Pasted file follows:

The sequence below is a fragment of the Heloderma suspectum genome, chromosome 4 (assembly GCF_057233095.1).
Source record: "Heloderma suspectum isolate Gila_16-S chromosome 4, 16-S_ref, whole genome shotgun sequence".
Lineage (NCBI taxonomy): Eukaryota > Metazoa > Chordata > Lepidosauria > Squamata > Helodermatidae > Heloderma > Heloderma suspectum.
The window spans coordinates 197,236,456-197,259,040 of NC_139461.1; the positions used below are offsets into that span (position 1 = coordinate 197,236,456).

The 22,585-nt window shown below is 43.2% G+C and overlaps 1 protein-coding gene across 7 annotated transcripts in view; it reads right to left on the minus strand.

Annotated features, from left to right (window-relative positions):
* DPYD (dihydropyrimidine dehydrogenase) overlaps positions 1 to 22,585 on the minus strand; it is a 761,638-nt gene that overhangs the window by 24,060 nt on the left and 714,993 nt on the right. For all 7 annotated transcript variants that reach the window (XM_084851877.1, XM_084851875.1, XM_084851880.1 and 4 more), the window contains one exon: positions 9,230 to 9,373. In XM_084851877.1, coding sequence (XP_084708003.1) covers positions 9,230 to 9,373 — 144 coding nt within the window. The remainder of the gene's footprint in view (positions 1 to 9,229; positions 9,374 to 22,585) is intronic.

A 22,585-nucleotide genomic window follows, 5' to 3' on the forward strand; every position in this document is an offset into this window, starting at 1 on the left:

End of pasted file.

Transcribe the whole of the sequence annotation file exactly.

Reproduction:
The sequence below is a fragment of the Heloderma suspectum genome, chromosome 4 (assembly GCF_057233095.1).
Source record: "Heloderma suspectum isolate Gila_16-S chromosome 4, 16-S_ref, whole genome shotgun sequence".
Lineage (NCBI taxonomy): Eukaryota > Metazoa > Chordata > Lepidosauria > Squamata > Helodermatidae > Heloderma > Heloderma suspectum.
The window spans coordinates 197,236,456-197,259,040 of NC_139461.1; the positions used below are offsets into that span (position 1 = coordinate 197,236,456).

The 22,585-nt window shown below is 43.2% G+C and overlaps 1 protein-coding gene across 7 annotated transcripts in view; it reads right to left on the minus strand.

Annotated features, from left to right (window-relative positions):
* DPYD (dihydropyrimidine dehydrogenase) overlaps positions 1 to 22,585 on the minus strand; it is a 761,638-nt gene that overhangs the window by 24,060 nt on the left and 714,993 nt on the right. For all 7 annotated transcript variants that reach the window (XM_084851877.1, XM_084851875.1, XM_084851880.1 and 4 more), the window contains one exon: positions 9,230 to 9,373. In XM_084851877.1, coding sequence (XP_084708003.1) covers positions 9,230 to 9,373 — 144 coding nt within the window. The remainder of the gene's footprint in view (positions 1 to 9,229; positions 9,374 to 22,585) is intronic.

A 22,585-nucleotide genomic window follows, 5' to 3' on the forward strand; every position in this document is an offset into this window, starting at 1 on the left: